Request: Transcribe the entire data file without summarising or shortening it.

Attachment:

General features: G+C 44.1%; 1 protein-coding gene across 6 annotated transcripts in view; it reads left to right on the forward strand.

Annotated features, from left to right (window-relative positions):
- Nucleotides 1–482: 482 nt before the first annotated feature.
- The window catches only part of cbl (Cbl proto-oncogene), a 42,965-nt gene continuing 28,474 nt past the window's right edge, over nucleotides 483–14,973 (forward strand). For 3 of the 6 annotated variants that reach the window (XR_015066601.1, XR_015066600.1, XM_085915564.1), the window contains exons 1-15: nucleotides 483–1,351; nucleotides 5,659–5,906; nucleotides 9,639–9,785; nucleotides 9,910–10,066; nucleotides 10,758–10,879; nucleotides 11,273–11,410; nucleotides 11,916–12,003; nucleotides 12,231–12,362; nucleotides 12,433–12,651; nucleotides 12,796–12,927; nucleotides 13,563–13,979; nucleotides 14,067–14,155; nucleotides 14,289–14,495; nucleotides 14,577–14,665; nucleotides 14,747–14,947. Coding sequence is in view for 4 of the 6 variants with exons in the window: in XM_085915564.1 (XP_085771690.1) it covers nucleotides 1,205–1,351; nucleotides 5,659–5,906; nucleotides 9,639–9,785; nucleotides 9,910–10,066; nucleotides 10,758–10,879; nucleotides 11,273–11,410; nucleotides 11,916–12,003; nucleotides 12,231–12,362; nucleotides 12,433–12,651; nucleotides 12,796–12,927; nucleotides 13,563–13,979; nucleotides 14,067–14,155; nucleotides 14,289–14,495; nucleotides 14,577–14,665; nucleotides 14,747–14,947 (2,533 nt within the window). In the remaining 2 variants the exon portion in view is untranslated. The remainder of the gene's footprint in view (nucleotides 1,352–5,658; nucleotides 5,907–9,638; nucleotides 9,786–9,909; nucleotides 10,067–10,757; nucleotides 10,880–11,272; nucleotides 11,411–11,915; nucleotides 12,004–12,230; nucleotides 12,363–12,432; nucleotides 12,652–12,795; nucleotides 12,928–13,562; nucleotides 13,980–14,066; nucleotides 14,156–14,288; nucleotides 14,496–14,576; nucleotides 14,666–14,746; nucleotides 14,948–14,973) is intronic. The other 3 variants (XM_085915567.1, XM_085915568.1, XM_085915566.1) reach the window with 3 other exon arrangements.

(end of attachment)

General features: G+C 44.1%; 1 protein-coding gene across 6 annotated transcripts in view; it reads left to right on the forward strand.

Annotated features, from left to right (window-relative positions):
- Nucleotides 1–482: 482 nt before the first annotated feature.
- The window catches only part of cbl (Cbl proto-oncogene), a 42,965-nt gene continuing 28,474 nt past the window's right edge, over nucleotides 483–14,973 (forward strand). For 3 of the 6 annotated variants that reach the window (XR_015066601.1, XR_015066600.1, XM_085915564.1), the window contains exons 1-15: nucleotides 483–1,351; nucleotides 5,659–5,906; nucleotides 9,639–9,785; nucleotides 9,910–10,066; nucleotides 10,758–10,879; nucleotides 11,273–11,410; nucleotides 11,916–12,003; nucleotides 12,231–12,362; nucleotides 12,433–12,651; nucleotides 12,796–12,927; nucleotides 13,563–13,979; nucleotides 14,067–14,155; nucleotides 14,289–14,495; nucleotides 14,577–14,665; nucleotides 14,747–14,947. Coding sequence is in view for 4 of the 6 variants with exons in the window: in XM_085915564.1 (XP_085771690.1) it covers nucleotides 1,205–1,351; nucleotides 5,659–5,906; nucleotides 9,639–9,785; nucleotides 9,910–10,066; nucleotides 10,758–10,879; nucleotides 11,273–11,410; nucleotides 11,916–12,003; nucleotides 12,231–12,362; nucleotides 12,433–12,651; nucleotides 12,796–12,927; nucleotides 13,563–13,979; nucleotides 14,067–14,155; nucleotides 14,289–14,495; nucleotides 14,577–14,665; nucleotides 14,747–14,947 (2,533 nt within the window). In the remaining 2 variants the exon portion in view is untranslated. The remainder of the gene's footprint in view (nucleotides 1,352–5,658; nucleotides 5,907–9,638; nucleotides 9,786–9,909; nucleotides 10,067–10,757; nucleotides 10,880–11,272; nucleotides 11,411–11,915; nucleotides 12,004–12,230; nucleotides 12,363–12,432; nucleotides 12,652–12,795; nucleotides 12,928–13,562; nucleotides 13,980–14,066; nucleotides 14,156–14,288; nucleotides 14,496–14,576; nucleotides 14,666–14,746; nucleotides 14,948–14,973) is intronic. The other 3 variants (XM_085915567.1, XM_085915568.1, XM_085915566.1) reach the window with 3 other exon arrangements.